SDN – Hybrid architecture

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  •  ( e.g. DiffServ QoS functionality is only supported by OpenFlow 1.3 (and even then only partly) , but is widely supported by all Marvell Switches today ) ( e.g. OpenFlow COULD implement Triple-Play/L2 Multicast Distribution  from the controller - but it is more efficient to let each switch handle this locally for  its downstream clients than doing this on the controller for the entire network, especially since that would not provide any new benefit )   
  •  ( e.g. DiffServ QoS functionality is only supported by OpenFlow 1.3 (and even then only partly) , but is widely supported by all Marvell Switches today ) ( e.g. OpenFlow COULD implement Triple-Play/L2 Multicast Distribution  from the controller - but it is more efficient to let each switch handle this locally for  its downstream clients than doing this on the controller for the entire network, especially since that would not provide any new benefit )   
  •  ( e.g. DiffServ QoS functionality is only supported by OpenFlow 1.3 (and even then only partly) , but is widely supported by all Marvell Switches today ) ( e.g. OpenFlow COULD implement Triple-Play/L2 Multicast Distribution  from the controller - but it is more efficient to let each switch handle this locally for  its downstream clients than doing this on the controller for the entire network, especially since that would not provide any new benefit )   
  •  ( e.g. DiffServ QoS functionality is only supported by OpenFlow 1.3 (and even then only partly) , but is widely supported by all Marvell Switches today ) ( e.g. OpenFlow COULD implement Triple-Play/L2 Multicast Distribution  from the controller - but it is more efficient to let each switch handle this locally for  its downstream clients than doing this on the controller for the entire network, especially since that would not provide any new benefit )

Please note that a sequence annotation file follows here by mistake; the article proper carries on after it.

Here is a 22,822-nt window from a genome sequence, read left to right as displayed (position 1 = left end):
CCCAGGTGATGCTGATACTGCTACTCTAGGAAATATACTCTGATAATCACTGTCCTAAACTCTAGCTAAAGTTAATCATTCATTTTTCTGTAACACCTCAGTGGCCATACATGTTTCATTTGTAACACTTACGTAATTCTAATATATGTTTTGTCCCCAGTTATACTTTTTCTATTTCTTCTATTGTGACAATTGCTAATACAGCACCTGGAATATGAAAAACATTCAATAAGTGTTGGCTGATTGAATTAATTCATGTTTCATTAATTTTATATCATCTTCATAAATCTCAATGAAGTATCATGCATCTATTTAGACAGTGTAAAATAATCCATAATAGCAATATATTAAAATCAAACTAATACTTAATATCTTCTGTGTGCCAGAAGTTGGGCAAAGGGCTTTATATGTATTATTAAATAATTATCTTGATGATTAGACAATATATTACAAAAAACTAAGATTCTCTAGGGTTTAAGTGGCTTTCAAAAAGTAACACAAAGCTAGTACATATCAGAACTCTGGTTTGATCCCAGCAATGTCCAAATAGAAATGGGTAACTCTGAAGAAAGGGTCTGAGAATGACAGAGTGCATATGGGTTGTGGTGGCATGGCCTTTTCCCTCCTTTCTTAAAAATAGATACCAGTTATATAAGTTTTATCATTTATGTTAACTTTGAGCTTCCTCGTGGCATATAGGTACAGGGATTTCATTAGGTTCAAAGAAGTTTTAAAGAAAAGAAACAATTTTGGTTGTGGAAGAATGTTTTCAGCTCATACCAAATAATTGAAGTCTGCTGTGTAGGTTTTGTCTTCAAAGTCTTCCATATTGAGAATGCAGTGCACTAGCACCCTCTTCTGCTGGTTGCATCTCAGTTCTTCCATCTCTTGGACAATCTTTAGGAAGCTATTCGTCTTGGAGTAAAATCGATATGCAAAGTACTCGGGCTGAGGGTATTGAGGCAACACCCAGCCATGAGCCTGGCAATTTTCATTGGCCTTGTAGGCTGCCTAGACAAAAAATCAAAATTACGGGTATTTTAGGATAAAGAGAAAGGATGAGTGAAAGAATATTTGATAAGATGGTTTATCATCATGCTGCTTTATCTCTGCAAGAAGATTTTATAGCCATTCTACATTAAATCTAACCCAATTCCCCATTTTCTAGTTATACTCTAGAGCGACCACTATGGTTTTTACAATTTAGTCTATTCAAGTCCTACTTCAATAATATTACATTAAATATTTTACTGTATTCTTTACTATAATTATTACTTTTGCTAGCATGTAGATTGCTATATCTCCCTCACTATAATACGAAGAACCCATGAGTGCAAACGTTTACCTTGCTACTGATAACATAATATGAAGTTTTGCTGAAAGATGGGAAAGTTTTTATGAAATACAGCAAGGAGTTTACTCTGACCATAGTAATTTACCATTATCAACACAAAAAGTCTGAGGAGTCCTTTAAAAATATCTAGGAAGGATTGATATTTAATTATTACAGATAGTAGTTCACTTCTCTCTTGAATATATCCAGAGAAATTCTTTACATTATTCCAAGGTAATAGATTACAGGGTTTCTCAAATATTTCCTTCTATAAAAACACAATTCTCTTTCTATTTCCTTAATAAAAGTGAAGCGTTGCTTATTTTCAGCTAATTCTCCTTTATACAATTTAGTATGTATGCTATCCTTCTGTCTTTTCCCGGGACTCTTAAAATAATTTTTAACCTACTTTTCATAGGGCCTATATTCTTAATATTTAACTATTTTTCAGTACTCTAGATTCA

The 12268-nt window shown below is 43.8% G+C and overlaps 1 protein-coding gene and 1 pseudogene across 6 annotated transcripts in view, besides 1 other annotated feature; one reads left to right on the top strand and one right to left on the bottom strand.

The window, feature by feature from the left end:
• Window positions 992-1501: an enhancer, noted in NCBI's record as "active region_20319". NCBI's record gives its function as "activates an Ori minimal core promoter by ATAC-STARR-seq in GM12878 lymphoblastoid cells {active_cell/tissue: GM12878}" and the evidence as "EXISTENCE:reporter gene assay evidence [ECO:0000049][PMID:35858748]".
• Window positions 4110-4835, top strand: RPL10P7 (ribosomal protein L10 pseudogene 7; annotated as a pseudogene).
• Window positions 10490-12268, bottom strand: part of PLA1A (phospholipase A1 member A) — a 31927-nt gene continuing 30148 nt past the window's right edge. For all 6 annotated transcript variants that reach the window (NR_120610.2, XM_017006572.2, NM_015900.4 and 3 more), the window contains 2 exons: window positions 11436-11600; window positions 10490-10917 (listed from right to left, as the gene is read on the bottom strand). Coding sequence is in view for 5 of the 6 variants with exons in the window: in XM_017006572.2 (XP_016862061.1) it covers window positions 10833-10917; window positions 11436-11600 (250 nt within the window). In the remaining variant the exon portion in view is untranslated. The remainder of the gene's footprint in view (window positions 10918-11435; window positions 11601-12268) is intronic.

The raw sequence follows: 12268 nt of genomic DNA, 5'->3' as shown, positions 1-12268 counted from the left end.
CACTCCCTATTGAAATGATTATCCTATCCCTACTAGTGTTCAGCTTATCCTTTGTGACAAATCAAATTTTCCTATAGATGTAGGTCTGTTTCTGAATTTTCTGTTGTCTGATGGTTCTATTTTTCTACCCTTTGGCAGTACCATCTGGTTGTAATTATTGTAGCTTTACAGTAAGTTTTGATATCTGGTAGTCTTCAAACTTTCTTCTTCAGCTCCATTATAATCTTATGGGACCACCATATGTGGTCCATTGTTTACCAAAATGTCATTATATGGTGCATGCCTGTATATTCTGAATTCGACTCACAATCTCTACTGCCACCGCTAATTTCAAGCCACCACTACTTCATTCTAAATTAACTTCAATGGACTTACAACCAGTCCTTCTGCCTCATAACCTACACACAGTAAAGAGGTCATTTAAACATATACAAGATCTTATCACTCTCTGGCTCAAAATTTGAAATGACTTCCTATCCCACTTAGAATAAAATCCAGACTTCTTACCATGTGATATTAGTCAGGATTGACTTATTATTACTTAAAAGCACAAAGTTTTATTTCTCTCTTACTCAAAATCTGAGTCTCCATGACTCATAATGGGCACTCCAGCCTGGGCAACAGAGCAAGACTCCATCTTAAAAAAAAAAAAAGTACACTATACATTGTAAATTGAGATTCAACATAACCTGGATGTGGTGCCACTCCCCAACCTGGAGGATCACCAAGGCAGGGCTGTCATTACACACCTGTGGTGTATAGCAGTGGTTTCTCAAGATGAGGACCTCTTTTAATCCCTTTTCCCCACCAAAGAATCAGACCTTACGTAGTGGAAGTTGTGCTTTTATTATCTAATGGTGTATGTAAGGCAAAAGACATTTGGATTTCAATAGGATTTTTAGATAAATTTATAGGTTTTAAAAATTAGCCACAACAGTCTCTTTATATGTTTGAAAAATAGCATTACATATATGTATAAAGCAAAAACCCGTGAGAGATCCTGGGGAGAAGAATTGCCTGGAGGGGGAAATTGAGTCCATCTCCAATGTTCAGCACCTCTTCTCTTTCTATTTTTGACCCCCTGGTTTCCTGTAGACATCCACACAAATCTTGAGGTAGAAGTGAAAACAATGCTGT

• another example can illustrate closer co-operation: OpenFlow can control the list of POSSIBLE recipients of Triple-Play service (by defining all possible clients of  some channel as an "ALL" group), while on-board IGMP/MLD snooping  controls the actual current subset of these who want to see this channel NOW, while pruning this traffic  from paths where nobody wants to receive it.
  • SDN – Hybrid architecture

    1. 1. SDN – Hybrid architecture JANUARY 2013
    2. 2. SDN switches – current status OpenFlow switch has OpenFlow “agent” control plane logic on board OpenFlow Standard assumes switch is “free- standing” – no really accommodate any other control plane
    3. 3. Hybrid switch – why we need it Transition mechanism - allowing users to shift services to an OpenFlow basis gradually, as opposed to all-or-nothing approach Missing features - To provide functionality that OpenFlow does not support (yet) - at least does not support in the version of OpenFlow actually available Correct behavior - To support functionality that OpenFlow COULD support - but that is better delegated to switch-local implementation for scalability and efficiency reasons
    4. 4. Hybridization approaches Ships in the night - each side (OpenFlow and current ) thinks it is alone, with no cooperation / coordination of their actions Integrated Approach - allow the sides to co-operate
    5. 5. Ships in the night approach The switch imposes Traffic Separation soon after ingress into two separate domains - OpenFlow and "other". The two common approaches are:  To separate by the Port (i.e. on some ports ALL traffic is OpenFlow, and on the other ports ALL traffic is Non- OpenFlow)  To separate by VLAN (i.e. ALL traffic in some VLAN(s) is sent to OpenFlow, and ALL traffic in all other VLANs is Non-OpenFLow)